Neuropathic pain in feet

Neuropathic pain in feet

Loss of protective sensibility from neuropathy can cause painless injuries that result in ulceration, infection and bony deformity “Charcot joints”.

Diabetic ulcer

Diabetic ulcer

Diabetic foot deformity, Charcot joint

Diabetic foot deformity, Charcot joint

There are many medications that can reduce the symptoms of neuropathic pain, such as gabapentin, pregabalin and duloxetine.

However, the only treatment that has been shown to be effective for diabetic neuropathy is improved control of blood sugar.

While many patients and their doctors rely on the glycosylated hemoglobin to measure how well their diabetes is controlled, it is important to recognize that this is an average measure of blood glucose levels, and patients with mild diabetes can have peaks (which are neurotoxic) and troughs (which can also be harmful), which average each other out, leading to a “normal” glycosylated hemoglobin level , and a false sense of security that everything is OK.

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Blood sugars – you can have a normal “average” level, but still get nerve damage from high peaks after you eat

If you have diabetic neuropathy, we suggest that you check your finger stick glucose regularly and write the numbers down in a book or on a computer spreadsheet, so that you can review them with your doctor.

We usually suggest the following schedule to our patients:

Pick the same 2 days each week (no matter what you have eaten those days) to do the test.  On those days, check a “fasting” sugar when you first wake up (should be <130, ideally <110), a second sugar test before dinner (should be <130, ideally <110), and a third test 2 hours after dinner (should be <180, ideally <140).

Remember, although improved blood sugar control will prevent progression of your neuropathy, it won’t make it better, so start today before things get too bad!

MMC Uses New Treatment for Brain Hemorrhage


Spontaneous (non-traumatic) intracerebral hemorrhage (ICH) is a type of stroke caused by bleeding into the brain.

ICH typically causes sudden headache with stroke like symptoms.

ICH accounts for 20% of all strokes.

The mortality rate of ICH is 40%, and more than 20% of survivors are left with significant disability. Death and disability is more common with larger or expanding bleeds.

ICH is more common in patients who are taking blood thinners like warfarin (Coumadin).

Warfarin associated ICH is more likely to expand from continued bleeding leading to a worse outcome or death, so it is very important to reverse the effects of warfarin as quickly as possible in these patients.
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An injection of Vitamin K will reverse the effects of warfarin, but it takes 12-24 hours to work.

Fresh frozen plasma (FFP) will reverse the effects of warfarin more quickly than vitamin K, and this has been the standard treatment for warfarin associated ICH, but FFP is a blood product that requires cross-matching and has to be thawed out and administered slowly.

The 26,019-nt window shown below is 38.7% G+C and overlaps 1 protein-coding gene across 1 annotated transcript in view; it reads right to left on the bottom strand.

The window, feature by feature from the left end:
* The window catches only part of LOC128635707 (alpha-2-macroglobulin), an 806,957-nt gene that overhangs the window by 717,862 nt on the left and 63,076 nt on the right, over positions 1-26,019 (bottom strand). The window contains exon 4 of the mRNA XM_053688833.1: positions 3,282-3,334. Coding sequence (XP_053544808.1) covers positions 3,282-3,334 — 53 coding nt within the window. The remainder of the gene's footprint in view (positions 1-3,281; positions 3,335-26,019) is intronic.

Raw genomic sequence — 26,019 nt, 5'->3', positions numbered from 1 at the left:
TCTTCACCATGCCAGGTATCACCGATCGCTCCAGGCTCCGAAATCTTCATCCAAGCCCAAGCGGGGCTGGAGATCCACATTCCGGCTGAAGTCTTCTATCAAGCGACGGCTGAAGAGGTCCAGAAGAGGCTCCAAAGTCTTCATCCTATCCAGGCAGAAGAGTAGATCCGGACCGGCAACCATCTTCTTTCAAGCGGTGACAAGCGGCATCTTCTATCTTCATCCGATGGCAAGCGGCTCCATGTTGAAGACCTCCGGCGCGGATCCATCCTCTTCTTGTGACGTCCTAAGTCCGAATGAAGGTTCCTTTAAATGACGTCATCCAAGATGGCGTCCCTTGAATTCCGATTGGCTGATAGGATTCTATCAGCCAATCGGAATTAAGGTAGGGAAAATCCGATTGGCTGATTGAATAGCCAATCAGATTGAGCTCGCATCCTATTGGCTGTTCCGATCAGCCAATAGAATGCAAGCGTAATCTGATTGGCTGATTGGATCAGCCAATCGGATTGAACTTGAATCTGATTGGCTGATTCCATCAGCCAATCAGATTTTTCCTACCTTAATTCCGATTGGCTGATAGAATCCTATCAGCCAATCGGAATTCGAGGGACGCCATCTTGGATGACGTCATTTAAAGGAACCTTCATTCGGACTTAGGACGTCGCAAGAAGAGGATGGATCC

Studies have shown that many patients treated with Vitamin K and FFP have not yet had the effects of warfarin completely reversed even by 24 hours after admission, and are still therefore at risk for hematoma expansion, death and disability.

Prothrombin Complex (PCC) is a new concentrated plasma protein product that can given by immediate intravenous injection, and along with Vitamin K and a small amount of FFP reverses the effects of warfarin within minutes, preventing ICH expansion and improving survival in ICH patients.

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We now have PCC (Profilnine) on formulary at Monmouth Medical Center for this situation.

Case Report
A 75 year old hypertensive woman who was taking warfarin because of previous stroke was brought to our emergency room with headache and confusion. A brain CT showed ICH and her INR was modestly elevated at 1.7.

Baseline brain CT showing intraventicular blood of different ages

Baseline brain CT showing intraventicular blood of different ages

She was appropriately given 10mg of Vitamin K, 25U/Kg of Profilnine and 2 units of FFP, her INR was normalized within hours, and she did very well clinically, with some evidence of ICH resolution on a follow-up CT scan 2 days later.

Follow-up brain CT, NOT WORSE, actually showing interval improvement

Follow-up brain CT, NOT WORSE, actually showing interval improvement

This favorable outcome was the direct result of great communication and cooperation between our emergency room, ER and ICU nursing staff, pharmacy and physicians with regard to this new approach for treating warfarin associated ICH.

Click here for further information about Monmouth’s fully accredited stroke program.

A Comprehensive Sleep Medicine Evaluation

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Sleep disorders are common and underdiagnosed. Studies have shown that initial consultation and follow-up with a fellowship trained sleep medicine physician is more likely to resolve symptoms than direct referral for a polysomnogram by a primary care physician.

If you think you might have a sleep disorder, ask your doctor for a referral to a sleep medicine specialist!